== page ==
Wednesday, October 14, 2009

The White Team

My Dad began coaching little league football in the early 1970's with the Guilford College Steelers in Greensboro, NC.  The Steelers were a "county" team who played in the powerful Greensboro city league, and in the early years they were doormats.  Dad transformed them into consistent winners at the 8-10 year old level, and I always enjoyed helping him.  As their success increased so did the number of kids coming out to play.  There was a limit (35, I think) of how many players a team could carry.  And to make sure all of those players got to play the city instituted a great program.  Regular games were on weeknights, and all of your players were eligible for those.  Then on Saturday mornings there was another game- but your top 15 players could not participate!  So Saturday morning was the game for the back-ups.  On a powerhouse team like the Steelers, that Saturday morning team was very good.

One particular season (the year escapes me) we had over 50 kids come out to play for the Steelers.  Dad would not cut anyone, and he wanted everyone to play, so he came to me with an idea.  Would I be willing to coach a third team- one that didn't even dress on weeknights, but that played as a second Steeler team on Saturday mornings?  This would be a team full of kids who had not played organized football before; full of the smallest kids and the slowest kids and even some who didn't know their left from their right.  In short, it was going to be a bad team.  But it seemed like a challenge to me (not being a very bright young man!) so I said yes.  Not wanting to call it the "C Team" or the third string, we settled on The White Team, because they would wear the white jerseys abandoned by the "real" Steelers a few years earlier.

The White Team practiced separately from the other players, and slowly a team began to come together.  Eddie Pope became our quarterback because he could remember the plays.  Kevin Morris, who came out to late to make the other roster, was our ringer- he was talented and very fast. And our guys practiced very hard- but we also had lots of fun.  We would run trick plays every day just to break things up.  When the starting defense needed to hit some people, I would play quarterback for a make-shift offense, and they could hit me all they wanted to.  The team progressed, and played well in our first game- but lost 7-6.  No could believe we had been that close, but still, everyone feared for us- game two would be against Lewis Center.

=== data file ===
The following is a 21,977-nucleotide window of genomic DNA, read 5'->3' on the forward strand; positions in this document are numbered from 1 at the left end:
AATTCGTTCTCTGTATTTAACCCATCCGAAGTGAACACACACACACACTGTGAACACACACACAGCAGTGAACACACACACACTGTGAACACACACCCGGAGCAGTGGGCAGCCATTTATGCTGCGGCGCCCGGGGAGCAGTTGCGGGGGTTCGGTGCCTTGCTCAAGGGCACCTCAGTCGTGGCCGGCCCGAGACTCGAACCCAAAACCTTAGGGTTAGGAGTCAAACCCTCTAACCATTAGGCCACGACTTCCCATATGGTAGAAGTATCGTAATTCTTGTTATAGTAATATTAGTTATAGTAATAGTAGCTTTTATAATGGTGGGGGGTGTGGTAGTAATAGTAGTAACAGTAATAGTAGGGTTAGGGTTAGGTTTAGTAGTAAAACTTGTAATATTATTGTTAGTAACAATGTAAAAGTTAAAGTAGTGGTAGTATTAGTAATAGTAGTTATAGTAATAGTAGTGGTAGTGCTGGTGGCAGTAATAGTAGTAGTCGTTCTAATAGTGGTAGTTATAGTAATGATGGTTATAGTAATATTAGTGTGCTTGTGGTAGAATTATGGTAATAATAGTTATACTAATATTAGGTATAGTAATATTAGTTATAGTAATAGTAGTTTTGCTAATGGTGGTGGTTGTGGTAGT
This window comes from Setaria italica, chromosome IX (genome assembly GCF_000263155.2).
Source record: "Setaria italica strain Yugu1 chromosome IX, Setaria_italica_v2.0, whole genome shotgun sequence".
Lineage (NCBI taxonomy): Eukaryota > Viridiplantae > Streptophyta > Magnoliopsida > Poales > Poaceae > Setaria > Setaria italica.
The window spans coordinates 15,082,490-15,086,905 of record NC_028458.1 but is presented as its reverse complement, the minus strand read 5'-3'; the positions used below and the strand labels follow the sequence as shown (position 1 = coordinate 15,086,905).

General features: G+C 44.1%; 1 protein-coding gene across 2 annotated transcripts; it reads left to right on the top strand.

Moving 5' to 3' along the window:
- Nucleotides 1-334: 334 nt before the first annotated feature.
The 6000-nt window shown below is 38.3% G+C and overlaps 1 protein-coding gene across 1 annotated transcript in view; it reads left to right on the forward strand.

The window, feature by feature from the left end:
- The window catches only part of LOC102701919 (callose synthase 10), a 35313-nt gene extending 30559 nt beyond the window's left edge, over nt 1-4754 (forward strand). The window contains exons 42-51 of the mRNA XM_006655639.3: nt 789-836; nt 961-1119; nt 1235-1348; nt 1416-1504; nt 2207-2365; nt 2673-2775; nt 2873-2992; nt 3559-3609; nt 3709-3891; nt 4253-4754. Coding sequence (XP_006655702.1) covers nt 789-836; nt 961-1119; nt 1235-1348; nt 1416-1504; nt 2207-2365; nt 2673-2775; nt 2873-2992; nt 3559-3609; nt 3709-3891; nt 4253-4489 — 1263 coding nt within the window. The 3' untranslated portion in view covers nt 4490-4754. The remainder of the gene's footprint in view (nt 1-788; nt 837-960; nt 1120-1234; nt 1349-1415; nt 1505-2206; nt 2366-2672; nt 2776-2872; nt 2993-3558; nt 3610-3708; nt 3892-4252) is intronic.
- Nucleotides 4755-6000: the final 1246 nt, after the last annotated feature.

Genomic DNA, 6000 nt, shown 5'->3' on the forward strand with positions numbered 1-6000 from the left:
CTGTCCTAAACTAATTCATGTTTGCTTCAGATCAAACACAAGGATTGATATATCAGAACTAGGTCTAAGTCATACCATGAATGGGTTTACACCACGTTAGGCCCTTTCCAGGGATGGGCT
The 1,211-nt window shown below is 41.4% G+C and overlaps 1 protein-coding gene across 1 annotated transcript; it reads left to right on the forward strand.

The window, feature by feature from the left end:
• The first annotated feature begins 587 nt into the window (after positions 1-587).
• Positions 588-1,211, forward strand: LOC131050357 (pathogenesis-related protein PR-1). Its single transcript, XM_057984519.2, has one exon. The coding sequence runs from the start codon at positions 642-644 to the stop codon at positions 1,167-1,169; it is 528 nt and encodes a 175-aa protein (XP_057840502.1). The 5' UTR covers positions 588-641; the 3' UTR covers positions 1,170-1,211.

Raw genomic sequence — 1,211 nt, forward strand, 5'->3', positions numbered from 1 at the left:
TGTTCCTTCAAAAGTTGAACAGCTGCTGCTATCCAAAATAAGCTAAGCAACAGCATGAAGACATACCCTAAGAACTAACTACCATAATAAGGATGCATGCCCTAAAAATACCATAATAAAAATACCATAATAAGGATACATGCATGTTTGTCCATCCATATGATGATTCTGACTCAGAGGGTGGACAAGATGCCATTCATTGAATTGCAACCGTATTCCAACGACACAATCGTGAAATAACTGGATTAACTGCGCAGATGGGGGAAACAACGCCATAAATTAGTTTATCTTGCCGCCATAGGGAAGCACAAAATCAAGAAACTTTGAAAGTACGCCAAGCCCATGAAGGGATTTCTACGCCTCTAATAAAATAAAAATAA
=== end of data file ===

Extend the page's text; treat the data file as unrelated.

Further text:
Lewis Center was the power program in Greensboro city football.  They annually played for the city championship at a least one age level, and they had been doing this for years.  The general assumption was that their Saturday morning team could make the playoffs in the regular league!  And The White Team was about to take them on.  My Dad was worried that we would be beaten so badly that it would humiliate the kids.  I secretly worried the same thing.  But we showed up anyway- and the game was amazing.  They drove the ball down the field, and we stopped them inside the 10.  This pattern repeated itself all game long.  We never came close to scoring, but we kept fighting.  The game ended in a scoreless tie, which, of course, was a major victory for us.  My Dad often said over the years, as he was winning city championships with the Steelers, that The White Team performance that Saturday morning was the greatest game he ever saw a Steeler team play.  And I wouldn't argue...

My experiences with that team were full of great lessons that I carried with me into my years in student ministry.  I learned the value of mixing working hard with playing hard.  I learned that building bonds between myself and the students I worked with could lead to results that seemed miraculous.  But the big lesson was this- a team (or a group) can be so much greater than the sum of its' parts.  Over the years my groups didn't always have the most "popular" students, or the most jocks, or the most "beautiful" people.  But we usually had amazing youth groups full of people who loved each other and who were seeking Jesus.  And just like with The White Team, some of the individuals drew on their experiences to become stars later on.  Many of those students are still out there playing, raising families, seeking God and "shining their lights" for others.  I thank God for them everyday.

I am  seriously considering trying to get the team back together and challenge my Tampa Bay Bucs...I think we could take 'em!

Because of Jesus,


  1. Was your quarterback Eddie Pope the same kid who later played soccer for Team USA in the World Cup?

  2. No, he was not THAT Eddie Pope! I did see the soccer playing Eddie Pope play in high school when he was at Southwest Guilford and I had youth playing for Trinity High. That Eddie Pope would have made the REAL Steelers, I suppose!


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